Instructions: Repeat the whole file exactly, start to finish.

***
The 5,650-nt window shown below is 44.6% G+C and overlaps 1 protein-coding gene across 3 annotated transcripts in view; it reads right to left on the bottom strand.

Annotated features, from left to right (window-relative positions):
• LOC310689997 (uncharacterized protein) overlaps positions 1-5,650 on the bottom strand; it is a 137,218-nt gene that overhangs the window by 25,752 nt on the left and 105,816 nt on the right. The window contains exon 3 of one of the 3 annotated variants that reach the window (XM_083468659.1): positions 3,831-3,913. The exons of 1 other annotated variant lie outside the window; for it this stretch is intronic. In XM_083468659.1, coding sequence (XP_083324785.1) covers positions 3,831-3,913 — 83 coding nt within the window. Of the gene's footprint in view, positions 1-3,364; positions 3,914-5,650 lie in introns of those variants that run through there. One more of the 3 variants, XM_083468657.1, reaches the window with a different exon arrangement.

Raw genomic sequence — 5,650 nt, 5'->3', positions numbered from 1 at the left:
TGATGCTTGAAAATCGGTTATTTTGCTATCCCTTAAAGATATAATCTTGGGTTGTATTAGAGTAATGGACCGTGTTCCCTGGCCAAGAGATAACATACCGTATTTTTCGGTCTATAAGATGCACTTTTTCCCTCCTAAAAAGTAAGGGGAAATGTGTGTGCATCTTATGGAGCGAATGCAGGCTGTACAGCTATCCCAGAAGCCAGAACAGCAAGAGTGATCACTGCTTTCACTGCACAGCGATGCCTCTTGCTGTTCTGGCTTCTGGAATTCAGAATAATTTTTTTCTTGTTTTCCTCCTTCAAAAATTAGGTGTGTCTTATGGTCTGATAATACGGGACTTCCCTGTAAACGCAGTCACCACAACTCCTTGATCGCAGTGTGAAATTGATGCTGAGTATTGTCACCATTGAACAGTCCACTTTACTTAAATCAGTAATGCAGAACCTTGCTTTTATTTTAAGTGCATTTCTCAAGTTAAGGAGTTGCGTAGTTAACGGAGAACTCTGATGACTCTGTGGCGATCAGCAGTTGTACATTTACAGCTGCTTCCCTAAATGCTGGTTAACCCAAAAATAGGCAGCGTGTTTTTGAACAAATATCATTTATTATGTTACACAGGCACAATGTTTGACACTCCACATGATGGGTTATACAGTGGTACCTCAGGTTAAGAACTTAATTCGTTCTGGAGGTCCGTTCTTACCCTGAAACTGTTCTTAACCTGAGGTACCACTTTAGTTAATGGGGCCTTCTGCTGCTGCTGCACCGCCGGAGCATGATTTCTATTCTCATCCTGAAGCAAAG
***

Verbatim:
The 5,650-nt window shown below is 44.6% G+C and overlaps 1 protein-coding gene across 3 annotated transcripts in view; it reads right to left on the bottom strand.

Annotated features, from left to right (window-relative positions):
• LOC310689997 (uncharacterized protein) overlaps positions 1-5,650 on the bottom strand; it is a 137,218-nt gene that overhangs the window by 25,752 nt on the left and 105,816 nt on the right. The window contains exon 3 of one of the 3 annotated variants that reach the window (XM_083468659.1): positions 3,831-3,913. The exons of 1 other annotated variant lie outside the window; for it this stretch is intronic. In XM_083468659.1, coding sequence (XP_083324785.1) covers positions 3,831-3,913 — 83 coding nt within the window. Of the gene's footprint in view, positions 1-3,364; positions 3,914-5,650 lie in introns of those variants that run through there. One more of the 3 variants, XM_083468657.1, reaches the window with a different exon arrangement.

Raw genomic sequence — 5,650 nt, 5'->3', positions numbered from 1 at the left:
TGATGCTTGAAAATCGGTTATTTTGCTATCCCTTAAAGATATAATCTTGGGTTGTATTAGAGTAATGGACCGTGTTCCCTGGCCAAGAGATAACATACCGTATTTTTCGGTCTATAAGATGCACTTTTTCCCTCCTAAAAAGTAAGGGGAAATGTGTGTGCATCTTATGGAGCGAATGCAGGCTGTACAGCTATCCCAGAAGCCAGAACAGCAAGAGTGATCACTGCTTTCACTGCACAGCGATGCCTCTTGCTGTTCTGGCTTCTGGAATTCAGAATAATTTTTTTCTTGTTTTCCTCCTTCAAAAATTAGGTGTGTCTTATGGTCTGATAATACGGGACTTCCCTGTAAACGCAGTCACCACAACTCCTTGATCGCAGTGTGAAATTGATGCTGAGTATTGTCACCATTGAACAGTCCACTTTACTTAAATCAGTAATGCAGAACCTTGCTTTTATTTTAAGTGCATTTCTCAAGTTAAGGAGTTGCGTAGTTAACGGAGAACTCTGATGACTCTGTGGCGATCAGCAGTTGTACATTTACAGCTGCTTCCCTAAATGCTGGTTAACCCAAAAATAGGCAGCGTGTTTTTGAACAAATATCATTTATTATGTTACACAGGCACAATGTTTGACACTCCACATGATGGGTTATACAGTGGTACCTCAGGTTAAGAACTTAATTCGTTCTGGAGGTCCGTTCTTACCCTGAAACTGTTCTTAACCTGAGGTACCACTTTAGTTAATGGGGCCTTCTGCTGCTGCTGCACCGCCGGAGCATGATTTCTATTCTCATCCTGAAGCAAAG